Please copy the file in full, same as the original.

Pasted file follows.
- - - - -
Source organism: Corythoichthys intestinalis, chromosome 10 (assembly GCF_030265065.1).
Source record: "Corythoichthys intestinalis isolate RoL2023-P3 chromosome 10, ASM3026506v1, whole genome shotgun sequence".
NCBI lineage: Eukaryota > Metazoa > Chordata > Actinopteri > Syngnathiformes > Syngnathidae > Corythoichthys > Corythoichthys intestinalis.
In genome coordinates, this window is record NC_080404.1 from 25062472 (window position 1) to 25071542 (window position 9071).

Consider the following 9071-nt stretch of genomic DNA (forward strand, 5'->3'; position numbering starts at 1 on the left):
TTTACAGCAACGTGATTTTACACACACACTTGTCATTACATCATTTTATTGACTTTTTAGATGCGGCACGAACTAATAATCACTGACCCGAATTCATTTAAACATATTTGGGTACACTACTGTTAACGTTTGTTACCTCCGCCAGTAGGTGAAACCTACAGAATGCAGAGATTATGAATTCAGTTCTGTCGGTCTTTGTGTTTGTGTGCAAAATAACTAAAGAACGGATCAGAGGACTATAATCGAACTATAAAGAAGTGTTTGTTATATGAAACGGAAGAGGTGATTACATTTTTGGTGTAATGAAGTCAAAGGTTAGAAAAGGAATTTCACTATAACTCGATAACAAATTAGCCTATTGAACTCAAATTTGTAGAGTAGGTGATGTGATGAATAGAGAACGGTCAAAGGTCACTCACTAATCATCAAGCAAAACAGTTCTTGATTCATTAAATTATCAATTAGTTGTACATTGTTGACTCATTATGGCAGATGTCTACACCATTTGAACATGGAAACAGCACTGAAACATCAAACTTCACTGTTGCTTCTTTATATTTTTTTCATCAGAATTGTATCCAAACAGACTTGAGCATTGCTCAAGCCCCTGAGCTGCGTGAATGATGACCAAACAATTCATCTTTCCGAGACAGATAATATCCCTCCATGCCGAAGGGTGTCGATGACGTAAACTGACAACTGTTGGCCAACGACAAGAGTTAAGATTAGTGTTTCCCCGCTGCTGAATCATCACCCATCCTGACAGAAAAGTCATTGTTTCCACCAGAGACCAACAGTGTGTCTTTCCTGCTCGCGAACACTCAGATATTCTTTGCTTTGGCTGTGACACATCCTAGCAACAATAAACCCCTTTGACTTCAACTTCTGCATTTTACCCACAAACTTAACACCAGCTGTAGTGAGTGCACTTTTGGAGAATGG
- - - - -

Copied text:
Source organism: Corythoichthys intestinalis, chromosome 10 (assembly GCF_030265065.1).
Source record: "Corythoichthys intestinalis isolate RoL2023-P3 chromosome 10, ASM3026506v1, whole genome shotgun sequence".
NCBI lineage: Eukaryota > Metazoa > Chordata > Actinopteri > Syngnathiformes > Syngnathidae > Corythoichthys > Corythoichthys intestinalis.
In genome coordinates, this window is record NC_080404.1 from 25062472 (window position 1) to 25071542 (window position 9071).

Consider the following 9071-nt stretch of genomic DNA (forward strand, 5'->3'; position numbering starts at 1 on the left):
TTTACAGCAACGTGATTTTACACACACACTTGTCATTACATCATTTTATTGACTTTTTAGATGCGGCACGAACTAATAATCACTGACCCGAATTCATTTAAACATATTTGGGTACACTACTGTTAACGTTTGTTACCTCCGCCAGTAGGTGAAACCTACAGAATGCAGAGATTATGAATTCAGTTCTGTCGGTCTTTGTGTTTGTGTGCAAAATAACTAAAGAACGGATCAGAGGACTATAATCGAACTATAAAGAAGTGTTTGTTATATGAAACGGAAGAGGTGATTACATTTTTGGTGTAATGAAGTCAAAGGTTAGAAAAGGAATTTCACTATAACTCGATAACAAATTAGCCTATTGAACTCAAATTTGTAGAGTAGGTGATGTGATGAATAGAGAACGGTCAAAGGTCACTCACTAATCATCAAGCAAAACAGTTCTTGATTCATTAAATTATCAATTAGTTGTACATTGTTGACTCATTATGGCAGATGTCTACACCATTTGAACATGGAAACAGCACTGAAACATCAAACTTCACTGTTGCTTCTTTATATTTTTTTCATCAGAATTGTATCCAAACAGACTTGAGCATTGCTCAAGCCCCTGAGCTGCGTGAATGATGACCAAACAATTCATCTTTCCGAGACAGATAATATCCCTCCATGCCGAAGGGTGTCGATGACGTAAACTGACAACTGTTGGCCAACGACAAGAGTTAAGATTAGTGTTTCCCCGCTGCTGAATCATCACCCATCCTGACAGAAAAGTCATTGTTTCCACCAGAGACCAACAGTGTGTCTTTCCTGCTCGCGAACACTCAGATATTCTTTGCTTTGGCTGTGACACATCCTAGCAACAATAAACCCCTTTGACTTCAACTTCTGCATTTTACCCACAAACTTAACACCAGCTGTAGTGAGTGCACTTTTGGAGAATGG